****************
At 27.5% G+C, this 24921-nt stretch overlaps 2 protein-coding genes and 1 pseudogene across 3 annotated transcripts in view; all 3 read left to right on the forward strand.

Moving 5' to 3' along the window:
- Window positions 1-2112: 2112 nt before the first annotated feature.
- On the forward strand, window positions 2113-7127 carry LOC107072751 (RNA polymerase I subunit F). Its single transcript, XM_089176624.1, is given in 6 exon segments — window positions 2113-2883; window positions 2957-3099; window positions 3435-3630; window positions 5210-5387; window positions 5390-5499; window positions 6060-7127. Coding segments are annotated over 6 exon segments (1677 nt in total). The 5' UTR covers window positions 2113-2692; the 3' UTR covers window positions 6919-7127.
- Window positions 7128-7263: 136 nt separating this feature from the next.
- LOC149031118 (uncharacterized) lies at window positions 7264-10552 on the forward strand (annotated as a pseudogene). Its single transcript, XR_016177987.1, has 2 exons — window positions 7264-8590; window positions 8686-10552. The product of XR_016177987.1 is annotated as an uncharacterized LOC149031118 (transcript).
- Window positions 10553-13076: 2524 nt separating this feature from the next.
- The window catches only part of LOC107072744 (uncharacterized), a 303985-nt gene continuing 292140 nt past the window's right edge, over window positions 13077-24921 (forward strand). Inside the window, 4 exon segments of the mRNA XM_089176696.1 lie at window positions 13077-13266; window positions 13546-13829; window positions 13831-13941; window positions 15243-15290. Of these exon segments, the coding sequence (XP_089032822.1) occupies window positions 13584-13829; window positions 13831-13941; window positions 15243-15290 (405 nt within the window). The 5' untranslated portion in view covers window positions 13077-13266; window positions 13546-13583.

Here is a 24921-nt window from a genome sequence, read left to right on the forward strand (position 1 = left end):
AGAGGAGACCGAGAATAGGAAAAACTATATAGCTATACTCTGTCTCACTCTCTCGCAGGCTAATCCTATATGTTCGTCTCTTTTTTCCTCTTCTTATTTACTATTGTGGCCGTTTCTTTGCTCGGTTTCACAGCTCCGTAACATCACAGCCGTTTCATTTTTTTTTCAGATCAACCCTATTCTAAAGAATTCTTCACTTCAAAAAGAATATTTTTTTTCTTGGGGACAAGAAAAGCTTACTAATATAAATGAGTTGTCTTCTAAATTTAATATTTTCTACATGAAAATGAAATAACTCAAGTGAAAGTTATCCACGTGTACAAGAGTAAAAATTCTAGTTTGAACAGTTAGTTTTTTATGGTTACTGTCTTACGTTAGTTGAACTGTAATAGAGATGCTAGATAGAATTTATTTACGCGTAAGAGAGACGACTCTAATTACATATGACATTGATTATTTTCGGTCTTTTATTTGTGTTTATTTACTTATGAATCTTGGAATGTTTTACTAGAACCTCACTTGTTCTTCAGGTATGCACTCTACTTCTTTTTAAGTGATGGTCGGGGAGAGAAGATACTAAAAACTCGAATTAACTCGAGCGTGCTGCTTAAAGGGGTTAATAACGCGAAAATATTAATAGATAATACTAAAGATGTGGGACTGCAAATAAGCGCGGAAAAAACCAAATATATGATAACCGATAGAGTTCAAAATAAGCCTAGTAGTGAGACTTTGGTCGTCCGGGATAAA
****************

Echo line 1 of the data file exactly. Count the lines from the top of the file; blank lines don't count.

At 27.5% G+C, this 24921-nt stretch overlaps 2 protein-coding genes and 1 pseudogene across 3 annotated transcripts in view; all 3 read left to right on the forward strand.